Si Monumentum Requiris, Circumspice.
I remember when I was a dumbass college kid and he had that stupid hit, "My Ding-a-Ling," and I was confused by that into thinking he was just some old duffer who'd had a few hits and was resurfacing to grab one more -- like Ricky Nelson with "Garden Party."
Well, I shouldn't have slept on Ricky, and I damn sure should have known better about Chuck. It took me playing music myself to realize that the thing called rock 'n' roll pretty much came directly from him. Sure, in the historical traces there were the blues masters when they got wild and there was Ike Turner's "Rocket '88," but that was the primordial ooze, something that just bubbled up; no one knew how to make a regular business out of it, so it wasn't rock 'n' roll. (One way or another, rock 'n' roll is an assembly line. That's why it started dying when the factories started closing down.)
That leaves us with Little Richard and Chuck Berry and mmmmaybe Bo Diddley. These three were serious in their manufacture, but while Bo had the bottom end and Richard could wail, Chuck Berry took the insistence of the one and the exuberance of the other, distilled and bottled them together, and sent it down the line still fizzing like Coca-Cola. He'd have been really rich if he were white, but as it was his sound made a lot of money.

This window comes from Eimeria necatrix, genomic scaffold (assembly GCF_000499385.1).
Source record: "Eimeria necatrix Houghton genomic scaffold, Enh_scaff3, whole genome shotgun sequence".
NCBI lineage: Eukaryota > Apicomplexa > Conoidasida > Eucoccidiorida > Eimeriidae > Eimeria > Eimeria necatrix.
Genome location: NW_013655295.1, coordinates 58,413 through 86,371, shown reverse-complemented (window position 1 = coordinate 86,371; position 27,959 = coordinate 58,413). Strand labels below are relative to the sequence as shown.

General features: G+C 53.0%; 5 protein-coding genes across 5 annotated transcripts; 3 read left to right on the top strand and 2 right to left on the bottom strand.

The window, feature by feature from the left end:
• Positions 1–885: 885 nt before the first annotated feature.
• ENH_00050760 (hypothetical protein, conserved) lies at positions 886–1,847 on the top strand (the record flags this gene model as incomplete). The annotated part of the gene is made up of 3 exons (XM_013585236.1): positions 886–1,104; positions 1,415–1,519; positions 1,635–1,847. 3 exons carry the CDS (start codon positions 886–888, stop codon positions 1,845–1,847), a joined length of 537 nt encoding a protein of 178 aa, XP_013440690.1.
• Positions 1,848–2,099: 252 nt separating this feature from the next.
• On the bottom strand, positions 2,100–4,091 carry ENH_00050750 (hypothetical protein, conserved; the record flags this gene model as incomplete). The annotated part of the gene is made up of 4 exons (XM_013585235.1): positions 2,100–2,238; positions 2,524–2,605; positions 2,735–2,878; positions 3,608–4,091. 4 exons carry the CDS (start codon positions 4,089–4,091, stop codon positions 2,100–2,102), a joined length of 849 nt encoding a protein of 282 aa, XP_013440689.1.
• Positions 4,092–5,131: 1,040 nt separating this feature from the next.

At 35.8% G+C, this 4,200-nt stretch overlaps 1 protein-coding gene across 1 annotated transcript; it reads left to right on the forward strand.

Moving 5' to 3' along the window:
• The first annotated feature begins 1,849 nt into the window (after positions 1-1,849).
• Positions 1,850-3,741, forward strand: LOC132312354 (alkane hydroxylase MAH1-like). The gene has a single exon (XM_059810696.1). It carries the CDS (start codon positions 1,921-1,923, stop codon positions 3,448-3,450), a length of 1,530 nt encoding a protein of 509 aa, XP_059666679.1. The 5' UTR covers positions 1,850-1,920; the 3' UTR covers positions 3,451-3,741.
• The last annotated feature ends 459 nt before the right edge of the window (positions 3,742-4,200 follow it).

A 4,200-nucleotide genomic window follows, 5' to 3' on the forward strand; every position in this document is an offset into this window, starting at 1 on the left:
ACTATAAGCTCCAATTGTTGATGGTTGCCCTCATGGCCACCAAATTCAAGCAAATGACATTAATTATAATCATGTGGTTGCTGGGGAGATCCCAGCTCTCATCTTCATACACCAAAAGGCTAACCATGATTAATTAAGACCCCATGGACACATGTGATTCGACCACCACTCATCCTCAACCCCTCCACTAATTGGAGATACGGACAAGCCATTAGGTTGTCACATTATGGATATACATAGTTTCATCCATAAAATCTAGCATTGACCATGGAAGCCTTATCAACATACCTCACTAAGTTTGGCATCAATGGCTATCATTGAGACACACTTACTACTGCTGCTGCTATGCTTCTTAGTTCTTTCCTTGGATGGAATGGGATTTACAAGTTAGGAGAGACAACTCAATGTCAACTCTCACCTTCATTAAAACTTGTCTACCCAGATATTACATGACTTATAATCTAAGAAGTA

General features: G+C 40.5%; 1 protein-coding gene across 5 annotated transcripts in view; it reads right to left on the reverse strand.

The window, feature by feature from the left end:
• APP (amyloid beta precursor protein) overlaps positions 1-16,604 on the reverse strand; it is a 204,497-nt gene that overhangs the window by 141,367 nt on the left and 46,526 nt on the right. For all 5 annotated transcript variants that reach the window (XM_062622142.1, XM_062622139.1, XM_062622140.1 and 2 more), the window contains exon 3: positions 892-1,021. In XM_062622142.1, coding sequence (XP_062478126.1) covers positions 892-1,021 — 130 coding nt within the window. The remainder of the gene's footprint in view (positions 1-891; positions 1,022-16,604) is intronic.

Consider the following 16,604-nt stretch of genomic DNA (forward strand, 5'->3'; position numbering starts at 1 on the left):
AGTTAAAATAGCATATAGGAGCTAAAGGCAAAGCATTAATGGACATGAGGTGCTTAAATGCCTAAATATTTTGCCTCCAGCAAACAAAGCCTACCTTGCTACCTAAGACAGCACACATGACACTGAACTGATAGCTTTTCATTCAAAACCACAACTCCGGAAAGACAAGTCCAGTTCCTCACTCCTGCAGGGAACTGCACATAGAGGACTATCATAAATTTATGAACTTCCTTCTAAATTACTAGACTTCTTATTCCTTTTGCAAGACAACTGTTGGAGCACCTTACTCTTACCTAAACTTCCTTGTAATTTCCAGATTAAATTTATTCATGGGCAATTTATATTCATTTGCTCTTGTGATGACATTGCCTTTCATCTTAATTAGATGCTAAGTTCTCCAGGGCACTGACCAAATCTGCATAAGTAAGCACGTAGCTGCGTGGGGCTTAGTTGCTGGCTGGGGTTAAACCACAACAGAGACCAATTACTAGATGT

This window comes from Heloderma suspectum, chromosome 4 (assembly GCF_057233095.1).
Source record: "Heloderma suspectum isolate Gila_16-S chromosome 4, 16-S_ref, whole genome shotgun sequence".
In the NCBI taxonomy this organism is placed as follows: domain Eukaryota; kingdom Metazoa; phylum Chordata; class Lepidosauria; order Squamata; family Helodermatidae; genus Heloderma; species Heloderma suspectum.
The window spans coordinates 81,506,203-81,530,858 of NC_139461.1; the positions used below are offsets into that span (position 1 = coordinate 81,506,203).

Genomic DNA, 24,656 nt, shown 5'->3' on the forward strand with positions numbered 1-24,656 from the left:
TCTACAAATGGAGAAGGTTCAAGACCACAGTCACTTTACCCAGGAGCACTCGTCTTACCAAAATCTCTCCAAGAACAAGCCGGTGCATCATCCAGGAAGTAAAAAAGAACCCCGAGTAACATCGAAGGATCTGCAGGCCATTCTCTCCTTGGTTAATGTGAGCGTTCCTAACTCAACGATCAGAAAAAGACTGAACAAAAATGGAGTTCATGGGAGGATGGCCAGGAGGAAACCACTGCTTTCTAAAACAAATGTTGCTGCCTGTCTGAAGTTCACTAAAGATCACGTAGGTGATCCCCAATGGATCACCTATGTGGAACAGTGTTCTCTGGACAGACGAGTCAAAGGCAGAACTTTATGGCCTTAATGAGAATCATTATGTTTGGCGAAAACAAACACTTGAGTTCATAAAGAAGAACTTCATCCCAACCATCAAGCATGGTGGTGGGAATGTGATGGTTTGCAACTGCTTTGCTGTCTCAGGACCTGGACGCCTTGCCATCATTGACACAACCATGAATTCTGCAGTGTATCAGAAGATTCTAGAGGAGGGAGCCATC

Those records -- "Maybellene," "Johnny B. Goode," "Memphis," "Brown-Eyed Handsome Man," et alia -- have everything; it makes sense that NASA sent "Johnny B. Goode" into space because, with the possible exception of "The Battle Hymn of The Republic," that's the song you could best reconstruct America from. It has the spirit, the swagger, and even patriotism, because who's Johnny B. Goode really but the rock 'n' roll John Henry? Even better, there's no admission anything will make him ever lay down his hammer -- which makes the song double American.
(It's not a serious song, but come on -- America can be grim or mean, but whoever thought it was serious? I love Lou Reed, but he was a New Yorker and thus at least half European; Chuck Berry was from St. Louis and would never have lived in a Lower East Side cold-water flat if he had a choice.)
You can't leave out his guitar, which was more many of us the blueprint: hammer-ons, double-stops, and syncopation; leave the noodley leads to wankers. It's like the blues got amnesia and a handjob -- fun, fun, fun (and for white people, money, money, money).
For me, the signature is "School Days." I could listen to it all day. It's basically about work and getting off work -- except the work is schoolwork so it isn't that serious; it's about getting by, finding a seat, playing off the teacher -- school and work, that is, as seen by an enlightened soul who doesn't care if some asshole thinks he's shiftless because he's something good in his guitar case. And the moment when school lets out -- ah, that's a benediction that anyone who wants shut of the teacher or the boss or the spouse or the world longs and loves to hear: "Close up your books, get out of your seat/Down the halls and into the street." It's crypts breaking open and souls flying to heaven, but better, because it's undraped of the maudlin religious panoply, and you can really believe it, because it happens every working day. If for nothing else we should remember him for that; in fact, maybe inventing rock 'n' roll isn't even the superior achievement.